"I think the majority leader is realistic, and he's pragmatic," said Sen. Mark Udall (D-Colo.).
"Given the time constraints, this is probably a realistic judgment on his part," observed Sen. Jeff Bingaman (D-N.M.), chairman of the Energy and Natural Resources Committee. "He's anxious to get something done before we leave in August."
Not the president's fault?
The decision, however, drains months of work by Bingaman's committee, which passed an energy bill last year with elements that were attractive to renewable energy developers and conservationists. Reid declined to adopt the bill's 15 percent renewable energy standard (RES) for his measure, which he plans to debate on the Senate floor next week.
"A refusal to pass an RES is an attack on every American worker and consumer," Denise Bode, CEO of the American Wind Energy Association, said in a statement, asserting that 360,000 new and existing jobs are at risk of being lost. "It is beyond comprehension that we are now hearing that the [Bingaman] bill may never be brought to the Senate floor."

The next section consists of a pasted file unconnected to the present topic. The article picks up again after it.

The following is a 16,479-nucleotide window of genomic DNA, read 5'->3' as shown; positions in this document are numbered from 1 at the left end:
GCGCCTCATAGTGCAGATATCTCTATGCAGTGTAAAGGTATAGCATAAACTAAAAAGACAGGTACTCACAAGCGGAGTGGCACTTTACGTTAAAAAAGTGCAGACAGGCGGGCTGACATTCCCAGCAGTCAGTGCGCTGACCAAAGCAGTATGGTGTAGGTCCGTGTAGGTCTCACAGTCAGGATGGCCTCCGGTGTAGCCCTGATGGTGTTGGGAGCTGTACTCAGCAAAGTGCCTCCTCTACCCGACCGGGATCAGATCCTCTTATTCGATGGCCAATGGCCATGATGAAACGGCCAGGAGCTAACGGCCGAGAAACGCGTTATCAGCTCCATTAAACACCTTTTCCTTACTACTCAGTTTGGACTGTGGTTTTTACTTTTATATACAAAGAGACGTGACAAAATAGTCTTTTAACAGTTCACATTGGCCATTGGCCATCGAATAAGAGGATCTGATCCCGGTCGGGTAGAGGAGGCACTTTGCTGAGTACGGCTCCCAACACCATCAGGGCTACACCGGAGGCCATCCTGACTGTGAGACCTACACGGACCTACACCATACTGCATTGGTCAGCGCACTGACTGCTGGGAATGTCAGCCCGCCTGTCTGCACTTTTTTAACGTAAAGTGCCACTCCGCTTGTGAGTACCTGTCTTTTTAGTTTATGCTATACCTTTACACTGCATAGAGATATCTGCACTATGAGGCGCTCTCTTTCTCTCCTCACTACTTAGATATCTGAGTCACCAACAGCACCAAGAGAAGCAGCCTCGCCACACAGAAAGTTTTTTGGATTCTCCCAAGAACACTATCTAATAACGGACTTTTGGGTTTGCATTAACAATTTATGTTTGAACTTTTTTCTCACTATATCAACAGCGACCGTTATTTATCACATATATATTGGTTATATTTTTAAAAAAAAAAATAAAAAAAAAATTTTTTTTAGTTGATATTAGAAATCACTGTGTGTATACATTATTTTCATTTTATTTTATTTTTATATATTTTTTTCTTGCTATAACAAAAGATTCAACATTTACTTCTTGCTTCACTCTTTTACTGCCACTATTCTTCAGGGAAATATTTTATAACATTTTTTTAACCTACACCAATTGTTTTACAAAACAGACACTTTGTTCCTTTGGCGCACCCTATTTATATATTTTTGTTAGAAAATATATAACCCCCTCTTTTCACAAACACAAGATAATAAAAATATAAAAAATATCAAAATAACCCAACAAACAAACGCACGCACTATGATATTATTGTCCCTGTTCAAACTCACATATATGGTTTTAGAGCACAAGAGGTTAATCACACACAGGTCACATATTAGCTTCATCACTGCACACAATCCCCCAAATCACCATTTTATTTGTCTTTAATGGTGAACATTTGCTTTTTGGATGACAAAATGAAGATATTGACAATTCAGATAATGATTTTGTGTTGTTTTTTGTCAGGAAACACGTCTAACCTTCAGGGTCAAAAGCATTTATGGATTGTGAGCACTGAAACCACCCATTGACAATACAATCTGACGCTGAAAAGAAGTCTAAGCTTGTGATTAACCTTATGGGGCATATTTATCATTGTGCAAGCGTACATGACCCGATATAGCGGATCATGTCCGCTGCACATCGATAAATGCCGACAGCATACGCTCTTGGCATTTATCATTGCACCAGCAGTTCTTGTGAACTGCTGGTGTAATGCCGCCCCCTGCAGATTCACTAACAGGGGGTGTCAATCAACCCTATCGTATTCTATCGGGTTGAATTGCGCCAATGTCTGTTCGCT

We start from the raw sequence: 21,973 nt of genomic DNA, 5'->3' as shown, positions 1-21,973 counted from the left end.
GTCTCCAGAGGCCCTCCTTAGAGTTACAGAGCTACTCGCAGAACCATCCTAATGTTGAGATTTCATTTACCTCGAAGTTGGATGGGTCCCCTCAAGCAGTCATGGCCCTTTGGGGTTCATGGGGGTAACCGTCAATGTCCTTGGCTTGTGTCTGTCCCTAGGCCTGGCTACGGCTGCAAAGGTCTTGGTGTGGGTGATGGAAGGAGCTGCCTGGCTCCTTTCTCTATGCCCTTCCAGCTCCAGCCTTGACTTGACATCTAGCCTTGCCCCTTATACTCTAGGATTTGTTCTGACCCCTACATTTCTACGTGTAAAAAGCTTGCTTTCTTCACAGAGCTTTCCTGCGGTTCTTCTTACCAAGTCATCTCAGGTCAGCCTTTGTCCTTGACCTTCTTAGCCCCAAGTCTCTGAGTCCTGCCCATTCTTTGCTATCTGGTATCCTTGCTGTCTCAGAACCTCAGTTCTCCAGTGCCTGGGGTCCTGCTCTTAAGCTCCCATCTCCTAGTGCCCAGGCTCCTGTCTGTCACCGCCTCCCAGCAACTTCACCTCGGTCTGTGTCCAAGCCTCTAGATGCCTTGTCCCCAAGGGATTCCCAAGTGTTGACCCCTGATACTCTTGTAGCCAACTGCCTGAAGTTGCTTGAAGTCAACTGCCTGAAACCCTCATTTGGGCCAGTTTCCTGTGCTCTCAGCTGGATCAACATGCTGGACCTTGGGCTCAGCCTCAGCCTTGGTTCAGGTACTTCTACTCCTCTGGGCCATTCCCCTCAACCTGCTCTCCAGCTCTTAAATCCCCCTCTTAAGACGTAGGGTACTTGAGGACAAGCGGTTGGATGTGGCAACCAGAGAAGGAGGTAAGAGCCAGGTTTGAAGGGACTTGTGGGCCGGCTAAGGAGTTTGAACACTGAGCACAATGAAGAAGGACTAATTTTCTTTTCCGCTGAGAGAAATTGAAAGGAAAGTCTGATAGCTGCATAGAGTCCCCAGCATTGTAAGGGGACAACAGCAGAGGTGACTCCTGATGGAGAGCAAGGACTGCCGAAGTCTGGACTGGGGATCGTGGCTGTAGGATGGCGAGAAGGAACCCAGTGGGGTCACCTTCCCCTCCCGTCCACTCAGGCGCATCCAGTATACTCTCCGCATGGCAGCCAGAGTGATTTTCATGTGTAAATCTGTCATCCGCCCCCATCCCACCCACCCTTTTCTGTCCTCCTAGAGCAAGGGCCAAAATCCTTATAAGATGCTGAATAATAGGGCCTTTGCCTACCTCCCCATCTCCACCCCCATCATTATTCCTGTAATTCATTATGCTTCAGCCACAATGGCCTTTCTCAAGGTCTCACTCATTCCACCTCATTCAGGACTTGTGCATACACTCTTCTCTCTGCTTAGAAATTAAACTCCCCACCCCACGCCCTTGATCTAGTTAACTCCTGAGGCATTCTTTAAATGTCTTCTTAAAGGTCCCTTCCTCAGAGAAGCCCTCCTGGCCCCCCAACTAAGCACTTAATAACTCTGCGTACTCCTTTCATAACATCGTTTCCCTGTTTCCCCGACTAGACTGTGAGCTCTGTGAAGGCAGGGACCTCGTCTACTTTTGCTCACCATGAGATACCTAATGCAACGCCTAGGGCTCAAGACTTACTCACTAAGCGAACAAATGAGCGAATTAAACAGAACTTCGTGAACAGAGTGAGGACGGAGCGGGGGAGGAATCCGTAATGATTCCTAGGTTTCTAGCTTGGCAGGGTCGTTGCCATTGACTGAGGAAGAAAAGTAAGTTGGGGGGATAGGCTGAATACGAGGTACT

"Enough is enough," added Gillian Caldwell, the campaign director of 1Sky, a coalition of environmental groups that claims to have 200,000 activist members. "The Senate and the Obama administration must break the fossil fuel industry's stranglehold on our political system and show the leadership necessary to take us from the BP spill to a strong clean energy and climate bill."
Reid focused his blame for failing to reach 60 votes on Senate Republicans. He asserted that "not one" lawmaker from the other side of the aisle stepped forward, despite Sen. Olympia Snowe's (R-Maine) efforts to advance a utility cap.
But it has always been clear that several conservative Democrats, like Nelson of Nebraska and Sen. Blanche Lincoln of Arkansas, were against the climate effort.
"Reid can hardly blame Republicans for opposing legislation that would raise energy prices on Americans, when his own party doesn't even support the idea," countered Robert Dillon, the spokesman for Sen. Lisa Murkowski (R-Alaska).
Obama, too, has been identified as a contributor to the scuttled climate effort. Environmental groups have been urging his administration in private and public to get more involved in writing the climate bill. Several sources in the Senate and in the environmental community have privately complained that the administration failed to take a leadership role.
Browner and Reid both insisted that was wrong.
"President Obama personally has talked to me many times about energy legislation and moving forward," Reid said. "So for anyone to think the president hasn't been involved in this simply is mistaken."